“It would be impossible to thank the entire staff but everyone contributed something to make this festival a success,” Harmer says. “From youth and teen services to reference librarians, everyone helped.

“I’m so proud of our staff for bringing this festival to life. Our community loved every minute of it.”

(If you know an Unsung Hero, email 06880blog@gmail.com. And if you are able to support “06880,” please click here. Thank you!)

Volunteers helped make VersoFest a success. (Photo/Chad Anderson Photography)

Songwriting, Screenwriting Workshops Featured At VersoFest

Starting Thursday, VersoFest will draw music and arts lovers from around the region.

But some featured presenters will come from much further.

Longtime collaborators Amilia K Spicer and Edward Romero are flying in from California.

Amilia — a singer-songwriter — opens for the Smithereens on Friday (March 31, 7 p.m.), the second day of the 4-day music, media and more Westport Library event.

On Saturday (April 1, 3 p.m.) she leads a master class in songwriting.

Amilia K Spicer

Veteran screenwriter Romero offers a master class in that subject on Saturday, starting at 2 p.m.

Romero has known Library executive director Bill Harmer since high school, and then at Eastern Michigan University. Over the years they’ve shared music videos and news.

When Harmer asked Romero if he’d be interested in VersoFest, the writer suggested Spicer too. He’s been a fan of her Americana/blues/country music ever since hearing her play in an L.A. bar.

Edward Romero

Spicer’s songwriting workshop will focus on “empowering people to find their own voice,” she says. She found hers by “thinking cinematically, in images.”

Romero’s approach is more “nuts and bolts,” he says. He will show members of his workshop how to approach a script with a set of practical tools. He welcomes anyone who “wants to write, is struggling with what they’ve written, or haven’t yet cracked the (industry) code.”

Both look forward to VersoFest.

“I love events that feel grassroots,” Spicer says, “and towns that support the arts.”

“I know how proud Bill is of his library facility,” Romero adds. “It’s so cool what goes on there.”

A lot more will go on starting Thursday, of course. Click here for the full VersoFest schedule of concerts, workshops, panels, a vinyl fair and more.

(From Verso Fest and the Levitt Pavilion to Westport musicians and school concerts, “06880” keeps you up on local entertainment news. Please click here to support your hyper-local blog. Thank you!)

Westport Library: 5 Stars, Top 2% In US

Westporters know that our library is great.

Now, the rest of the nation knows it too.

The Westport Library has just been honored with the highest score possible: a 5-star rating from Public Library Service’s 2022 Library Journal Index. 

It’s the only 5-star library in the Library Journal Index.

Of the 5,359 public libraries assessed last year, only 85 received 5 stars. That vaults the Westport Library into the top 1.6% of public libraries in the U.S.

“We are overjoyed to receive this distinction,” says Bill Harmer, executive director of The Westport Library.

“This recognition validates and celebrates the engagement of and high value that our community places on the services that this Library provides, and the hard work and dedication of our staff, board of trustees, and our donors and volunteers — those who enable us to imagine and execute our programs and realize our vision to make The Westport Library a community gathering space and a hub for innovation.”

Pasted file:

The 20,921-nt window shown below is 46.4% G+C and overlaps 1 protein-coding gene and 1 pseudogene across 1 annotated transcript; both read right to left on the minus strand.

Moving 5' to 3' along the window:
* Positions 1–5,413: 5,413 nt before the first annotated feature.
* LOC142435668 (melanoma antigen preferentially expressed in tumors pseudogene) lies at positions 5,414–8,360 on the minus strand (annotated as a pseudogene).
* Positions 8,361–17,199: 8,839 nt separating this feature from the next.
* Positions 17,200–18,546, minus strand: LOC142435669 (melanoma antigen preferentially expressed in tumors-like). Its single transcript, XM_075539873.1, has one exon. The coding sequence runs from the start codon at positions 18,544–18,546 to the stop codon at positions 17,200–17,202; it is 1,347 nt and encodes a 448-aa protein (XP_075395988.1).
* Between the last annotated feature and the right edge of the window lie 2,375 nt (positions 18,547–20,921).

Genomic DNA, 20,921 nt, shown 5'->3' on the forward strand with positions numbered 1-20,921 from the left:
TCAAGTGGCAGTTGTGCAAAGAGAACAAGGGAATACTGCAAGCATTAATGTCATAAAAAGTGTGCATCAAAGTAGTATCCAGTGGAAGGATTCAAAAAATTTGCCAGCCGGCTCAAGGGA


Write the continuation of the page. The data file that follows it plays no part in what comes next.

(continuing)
The Westport Library is filled with offerings day …

Harmer also offers “a huge thank you to the hundreds of people who come to the library every day and provide the input we rely on to make sure we’re meeting the needs of Westporters, and all visitors throughout Fairfield County and beyond.”

In determining its ratings, the Journal — America’s oldest library service publication — compares institutions with similar annual expenditures. Scores and ratings are based on circulation of physical materials, circulation of electronic materials, library visits, library program attendance, public internet users, Wi-Fi sessions, library website visits, and usage of online content like databases.

The Westport Library performed particularly well in several categories, including library visits, program attendance and website visits.

“In so many ways, this confirms what we’ve long known: that the Westport Library is not only an invaluable community resource, but also one of the finest libraries in the nation,” says First Selectwoman Jen Tooker. “It is clearly one of the primary reasons Westport is the best place to live, work, and play in the region.”

… and night. (Photo/Lynn Untermeyer Miller)

The Westport Library began in 1886 as a reading room in downtown Westport, moved across the Post Road in 1908 after a donation from Morris Jesup, and moved to its current location along the Saugatuck River in 1986.

In 2019 the Library underwent a “transformation project” that reimagined the space to provide more accessibility, adaptability and flexibility.

After a drop in attendance during the height of COVID, the Library has returned to full programming. Daily attendance has surged, with more than 400,000 visitors expected in the current fiscal year.

Urban Scholars Youth Program May Forge Suburban Ties

It’s hard being a Westport middle schooler.